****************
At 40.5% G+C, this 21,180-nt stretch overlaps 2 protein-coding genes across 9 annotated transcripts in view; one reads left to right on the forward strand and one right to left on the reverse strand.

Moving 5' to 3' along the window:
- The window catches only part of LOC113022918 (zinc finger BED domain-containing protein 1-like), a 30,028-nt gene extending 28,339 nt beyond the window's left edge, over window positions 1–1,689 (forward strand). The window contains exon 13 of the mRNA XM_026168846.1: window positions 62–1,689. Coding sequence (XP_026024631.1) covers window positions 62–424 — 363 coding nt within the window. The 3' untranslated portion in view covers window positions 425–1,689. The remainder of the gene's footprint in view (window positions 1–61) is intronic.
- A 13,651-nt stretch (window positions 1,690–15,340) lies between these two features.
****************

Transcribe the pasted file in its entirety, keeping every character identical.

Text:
At 40.5% G+C, this 21,180-nt stretch overlaps 2 protein-coding genes across 9 annotated transcripts in view; one reads left to right on the forward strand and one right to left on the reverse strand.

Moving 5' to 3' along the window:
- The window catches only part of LOC113022918 (zinc finger BED domain-containing protein 1-like), a 30,028-nt gene extending 28,339 nt beyond the window's left edge, over window positions 1–1,689 (forward strand). The window contains exon 13 of the mRNA XM_026168846.1: window positions 62–1,689. Coding sequence (XP_026024631.1) covers window positions 62–424 — 363 coding nt within the window. The 3' untranslated portion in view covers window positions 425–1,689. The remainder of the gene's footprint in view (window positions 1–61) is intronic.
- A 13,651-nt stretch (window positions 1,690–15,340) lies between these two features.